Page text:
Weather Forecast


Summer food program expands at District 833 schools

Andrew Mcado, one of the children who attend Summer Campus at Newport Elementary School to keep his skills sharp over the summer, eats a free lunch as part of the federally funded program in the summer. (Bulletin photo by Judy Spooner)1 / 2
About 120 children from Newport Elementary School and the community ate lunched at the school on Thursday due to a federally funded program to see kids don't go hungry in the summer. Meat and cheese sandwiches were served with raisins and raw vegetables. (Bulletin photo by Judy Spooner)2 / 2

Kids coming to the summer lunch programs at Newport and Crestview elementary schools knew that "walk-around tacos" were on Wednesday's menu. They said they were looking forward to any lunch, either during the summer or school year, that has tacos.

The walk-around version features an open bag of Dorito chips filled with taco meat. The concoction is meant to be eaten from the bag while walking around a fair or other outdoor events but most of the kids settled for dumping the bag on their lunch trays and using silverware.

There were plenty of fruits and raw vegetables available, part of local and federal efforts to get kids to eat more of them. When asked, kids ranked carrots as their favorite, followed by kiwi fruit and raisins. About half the children said they eat broccoli.

Newport is offering lunch for the third year because more than half of the children in the city qualify for free or reduced-price lunches, a federal definition of poverty.

Children from ages 2 to 18, even those who don't attend the schools, are invited at no cost to them.

The program, funded by the federal Department of Agriculture, is administered by the Minnesota Department of Education.

Newport, through School District 833 Nutrition Services, also offers breakfast from 8-8:30 a.m. to the community and for students attending Summer Campus classes to keep up academic skills they learned during the past school year. On Tuesday last week, French toast and sausage was served.

Breakfasts in past years, for the summer and the traditional school year, have been mainly based on carbohydrates such as cereal, but Kathy Graafsgard, Nutrition Services director, in a report to the school board in March said more protein has been added.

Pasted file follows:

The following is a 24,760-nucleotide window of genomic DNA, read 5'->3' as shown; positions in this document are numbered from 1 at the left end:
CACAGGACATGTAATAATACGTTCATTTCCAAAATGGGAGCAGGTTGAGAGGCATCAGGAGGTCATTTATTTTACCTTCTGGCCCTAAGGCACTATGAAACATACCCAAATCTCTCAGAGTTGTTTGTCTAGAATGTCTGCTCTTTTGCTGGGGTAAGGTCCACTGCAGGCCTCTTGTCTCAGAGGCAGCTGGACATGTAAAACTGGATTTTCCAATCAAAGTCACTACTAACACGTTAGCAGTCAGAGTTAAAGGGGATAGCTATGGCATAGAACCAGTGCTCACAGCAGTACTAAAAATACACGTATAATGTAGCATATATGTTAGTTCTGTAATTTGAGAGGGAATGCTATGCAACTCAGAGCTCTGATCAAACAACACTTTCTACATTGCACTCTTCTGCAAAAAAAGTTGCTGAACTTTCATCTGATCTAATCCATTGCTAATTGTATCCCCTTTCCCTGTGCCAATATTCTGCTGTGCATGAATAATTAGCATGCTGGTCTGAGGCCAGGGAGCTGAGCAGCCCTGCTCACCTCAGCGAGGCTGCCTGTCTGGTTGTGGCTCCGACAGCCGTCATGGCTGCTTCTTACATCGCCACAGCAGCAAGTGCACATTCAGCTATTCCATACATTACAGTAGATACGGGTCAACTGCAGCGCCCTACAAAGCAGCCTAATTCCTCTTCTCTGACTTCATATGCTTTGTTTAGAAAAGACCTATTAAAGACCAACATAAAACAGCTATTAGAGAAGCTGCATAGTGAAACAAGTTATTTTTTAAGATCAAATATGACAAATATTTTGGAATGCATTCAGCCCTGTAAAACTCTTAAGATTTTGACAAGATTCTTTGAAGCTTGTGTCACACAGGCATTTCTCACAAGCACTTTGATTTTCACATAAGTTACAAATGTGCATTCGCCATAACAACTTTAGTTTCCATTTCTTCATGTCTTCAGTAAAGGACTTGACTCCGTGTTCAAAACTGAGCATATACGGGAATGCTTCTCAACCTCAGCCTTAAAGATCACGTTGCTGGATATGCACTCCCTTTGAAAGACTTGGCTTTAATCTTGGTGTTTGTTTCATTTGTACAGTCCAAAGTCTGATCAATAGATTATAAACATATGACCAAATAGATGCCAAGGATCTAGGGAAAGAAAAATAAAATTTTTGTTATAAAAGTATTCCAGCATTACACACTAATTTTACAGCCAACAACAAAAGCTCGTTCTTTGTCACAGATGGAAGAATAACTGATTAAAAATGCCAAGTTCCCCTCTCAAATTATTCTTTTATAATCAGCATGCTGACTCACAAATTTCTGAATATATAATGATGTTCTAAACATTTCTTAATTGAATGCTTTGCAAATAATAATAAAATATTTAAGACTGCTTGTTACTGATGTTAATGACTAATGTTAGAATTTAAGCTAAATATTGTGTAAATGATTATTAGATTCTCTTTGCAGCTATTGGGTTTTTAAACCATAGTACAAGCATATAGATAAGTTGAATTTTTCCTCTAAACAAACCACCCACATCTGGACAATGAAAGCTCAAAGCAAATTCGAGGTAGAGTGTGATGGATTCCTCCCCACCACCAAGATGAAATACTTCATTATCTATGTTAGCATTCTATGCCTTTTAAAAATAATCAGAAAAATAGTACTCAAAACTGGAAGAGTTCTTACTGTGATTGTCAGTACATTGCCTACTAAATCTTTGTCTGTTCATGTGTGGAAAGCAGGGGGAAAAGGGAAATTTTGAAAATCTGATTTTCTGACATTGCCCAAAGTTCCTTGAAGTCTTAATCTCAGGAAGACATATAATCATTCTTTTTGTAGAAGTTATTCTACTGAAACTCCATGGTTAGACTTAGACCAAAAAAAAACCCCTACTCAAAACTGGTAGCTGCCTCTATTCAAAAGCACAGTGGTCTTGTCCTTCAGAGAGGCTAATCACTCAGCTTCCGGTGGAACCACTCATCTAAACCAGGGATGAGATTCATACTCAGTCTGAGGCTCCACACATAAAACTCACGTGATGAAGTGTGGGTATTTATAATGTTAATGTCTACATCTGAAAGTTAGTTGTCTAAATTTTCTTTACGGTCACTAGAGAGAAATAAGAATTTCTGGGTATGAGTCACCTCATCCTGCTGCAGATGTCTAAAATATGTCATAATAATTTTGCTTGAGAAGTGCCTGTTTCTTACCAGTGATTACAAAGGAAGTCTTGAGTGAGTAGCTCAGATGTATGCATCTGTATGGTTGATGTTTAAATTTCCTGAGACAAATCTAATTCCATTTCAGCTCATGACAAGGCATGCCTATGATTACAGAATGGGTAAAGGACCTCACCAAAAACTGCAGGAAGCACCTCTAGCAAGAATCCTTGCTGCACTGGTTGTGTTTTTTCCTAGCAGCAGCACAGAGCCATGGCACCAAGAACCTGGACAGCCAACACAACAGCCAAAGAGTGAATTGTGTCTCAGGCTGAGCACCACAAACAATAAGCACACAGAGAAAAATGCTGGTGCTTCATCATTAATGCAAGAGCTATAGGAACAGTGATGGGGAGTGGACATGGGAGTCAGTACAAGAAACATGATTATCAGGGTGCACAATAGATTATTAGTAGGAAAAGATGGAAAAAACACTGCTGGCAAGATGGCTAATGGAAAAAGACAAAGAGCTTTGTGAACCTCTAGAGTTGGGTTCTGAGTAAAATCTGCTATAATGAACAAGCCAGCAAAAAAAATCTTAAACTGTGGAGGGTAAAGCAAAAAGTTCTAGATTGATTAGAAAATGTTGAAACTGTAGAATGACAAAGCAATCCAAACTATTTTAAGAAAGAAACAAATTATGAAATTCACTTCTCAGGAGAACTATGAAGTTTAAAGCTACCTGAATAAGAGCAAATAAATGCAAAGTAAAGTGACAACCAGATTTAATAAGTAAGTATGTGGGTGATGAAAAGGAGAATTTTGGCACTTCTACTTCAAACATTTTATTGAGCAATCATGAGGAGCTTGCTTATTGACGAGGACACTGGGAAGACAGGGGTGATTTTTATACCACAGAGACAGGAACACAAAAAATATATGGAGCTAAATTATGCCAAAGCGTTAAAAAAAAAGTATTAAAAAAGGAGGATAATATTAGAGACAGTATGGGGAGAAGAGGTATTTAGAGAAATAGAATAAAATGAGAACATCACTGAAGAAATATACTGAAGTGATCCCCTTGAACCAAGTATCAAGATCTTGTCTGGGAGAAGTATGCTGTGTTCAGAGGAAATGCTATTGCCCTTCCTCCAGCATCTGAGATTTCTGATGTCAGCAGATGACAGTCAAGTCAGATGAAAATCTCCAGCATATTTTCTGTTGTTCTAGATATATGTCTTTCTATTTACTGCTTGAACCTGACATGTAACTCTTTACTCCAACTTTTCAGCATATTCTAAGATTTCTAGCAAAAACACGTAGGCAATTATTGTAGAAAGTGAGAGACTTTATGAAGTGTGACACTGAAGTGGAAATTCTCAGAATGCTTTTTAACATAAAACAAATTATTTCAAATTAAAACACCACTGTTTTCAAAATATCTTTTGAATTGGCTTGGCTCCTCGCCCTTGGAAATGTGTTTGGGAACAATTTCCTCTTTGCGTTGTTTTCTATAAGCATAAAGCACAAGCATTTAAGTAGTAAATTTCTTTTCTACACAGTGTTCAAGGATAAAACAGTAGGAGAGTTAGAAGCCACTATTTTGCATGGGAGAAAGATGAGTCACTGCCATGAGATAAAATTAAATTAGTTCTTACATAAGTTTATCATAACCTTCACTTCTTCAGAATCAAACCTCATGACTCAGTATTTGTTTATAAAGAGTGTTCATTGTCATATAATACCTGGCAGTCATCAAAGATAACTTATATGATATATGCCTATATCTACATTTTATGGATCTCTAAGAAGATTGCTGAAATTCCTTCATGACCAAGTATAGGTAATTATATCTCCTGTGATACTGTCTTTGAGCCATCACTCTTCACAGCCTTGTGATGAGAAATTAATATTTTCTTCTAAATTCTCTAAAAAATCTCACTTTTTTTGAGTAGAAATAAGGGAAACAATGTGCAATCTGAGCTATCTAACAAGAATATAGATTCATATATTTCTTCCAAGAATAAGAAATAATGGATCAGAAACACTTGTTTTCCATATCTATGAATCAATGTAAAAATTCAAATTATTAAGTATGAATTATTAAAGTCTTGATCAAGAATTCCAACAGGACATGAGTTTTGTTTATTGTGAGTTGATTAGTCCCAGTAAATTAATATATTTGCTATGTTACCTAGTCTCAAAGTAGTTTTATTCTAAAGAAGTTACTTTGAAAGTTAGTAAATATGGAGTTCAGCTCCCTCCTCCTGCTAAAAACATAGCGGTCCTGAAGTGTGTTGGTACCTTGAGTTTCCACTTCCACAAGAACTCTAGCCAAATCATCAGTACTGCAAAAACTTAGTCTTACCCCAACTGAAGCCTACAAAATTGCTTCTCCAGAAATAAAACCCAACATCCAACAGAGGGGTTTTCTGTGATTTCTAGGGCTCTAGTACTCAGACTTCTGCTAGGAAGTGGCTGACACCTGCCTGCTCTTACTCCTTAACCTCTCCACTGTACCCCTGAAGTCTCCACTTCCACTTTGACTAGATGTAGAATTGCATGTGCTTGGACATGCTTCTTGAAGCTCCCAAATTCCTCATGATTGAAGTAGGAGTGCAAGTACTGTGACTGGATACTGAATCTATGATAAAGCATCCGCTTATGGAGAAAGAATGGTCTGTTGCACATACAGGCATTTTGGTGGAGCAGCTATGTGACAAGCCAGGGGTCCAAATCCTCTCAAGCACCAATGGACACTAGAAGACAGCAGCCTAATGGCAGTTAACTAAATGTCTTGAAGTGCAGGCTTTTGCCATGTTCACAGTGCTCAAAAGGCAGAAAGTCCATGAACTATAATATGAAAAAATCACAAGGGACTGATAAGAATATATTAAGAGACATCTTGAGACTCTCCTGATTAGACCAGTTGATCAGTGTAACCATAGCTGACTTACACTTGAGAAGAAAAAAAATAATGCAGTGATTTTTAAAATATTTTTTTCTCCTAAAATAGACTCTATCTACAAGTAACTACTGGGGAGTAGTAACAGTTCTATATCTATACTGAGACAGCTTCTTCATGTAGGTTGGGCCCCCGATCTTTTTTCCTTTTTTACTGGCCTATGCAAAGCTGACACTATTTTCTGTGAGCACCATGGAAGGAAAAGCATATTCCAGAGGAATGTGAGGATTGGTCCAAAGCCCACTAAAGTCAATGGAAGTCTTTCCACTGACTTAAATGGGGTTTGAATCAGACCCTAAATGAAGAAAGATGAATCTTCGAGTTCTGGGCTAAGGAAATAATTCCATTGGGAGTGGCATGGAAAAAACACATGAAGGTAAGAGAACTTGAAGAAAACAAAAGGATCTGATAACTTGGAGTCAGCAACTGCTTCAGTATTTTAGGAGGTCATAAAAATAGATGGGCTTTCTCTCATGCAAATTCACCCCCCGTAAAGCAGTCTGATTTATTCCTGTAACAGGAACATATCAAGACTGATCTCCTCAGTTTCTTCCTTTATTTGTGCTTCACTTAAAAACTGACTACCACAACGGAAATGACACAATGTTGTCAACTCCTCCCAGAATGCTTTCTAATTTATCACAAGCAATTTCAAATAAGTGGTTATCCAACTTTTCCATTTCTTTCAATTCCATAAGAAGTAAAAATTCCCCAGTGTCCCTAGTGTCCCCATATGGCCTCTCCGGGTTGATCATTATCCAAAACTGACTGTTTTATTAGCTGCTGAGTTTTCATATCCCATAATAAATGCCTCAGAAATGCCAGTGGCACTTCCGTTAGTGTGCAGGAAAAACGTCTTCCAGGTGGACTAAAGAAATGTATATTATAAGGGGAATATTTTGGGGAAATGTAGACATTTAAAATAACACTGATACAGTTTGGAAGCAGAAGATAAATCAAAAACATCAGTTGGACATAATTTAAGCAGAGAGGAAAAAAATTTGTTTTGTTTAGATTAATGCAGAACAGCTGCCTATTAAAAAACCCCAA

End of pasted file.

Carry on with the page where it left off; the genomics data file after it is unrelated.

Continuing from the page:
The summer lunch program was extended to Crestview Elementary last year.

This year, breakfast is also being served to the community and kids attending Summer Campus at Pullman Elementary School.

On Tuesday, 66 children ate breakfast at Pullman, 90 were served at Crestview for lunch and 120 at Newport.

The Habbena family comes for lunch, which is served to the public at 11:30 a.m.

The kids are hungry after morning classes, said Elizabeth Catteral, Newport site supervisor for Summer Campus.

"The food is very fresh and high quality," she said.

Elizabeth Habbena, the youngest at 3 years old, liked the taco lunch and finished her milk.

It's also a good opportunity for preschoolers, such as Michael Wagner, who will attend classes for 4-year-olds this fall, to see what school is like.

"I like corn and I like coming to school," Wagner said.

There are no second helpings, but kids who don't want boxes of raisins or their milk put them on a "community" table and other children can have them.

The meals are offered from Monday through Thursday until Aug. 8

Judy Spooner
Judy Spooner is the longest-serving staff writer at the South Washington County Bulletin. Spooner, who covers education and features in addition to writing a weekly column, has been with the newspaper for over 30 years.
(651) 459-7600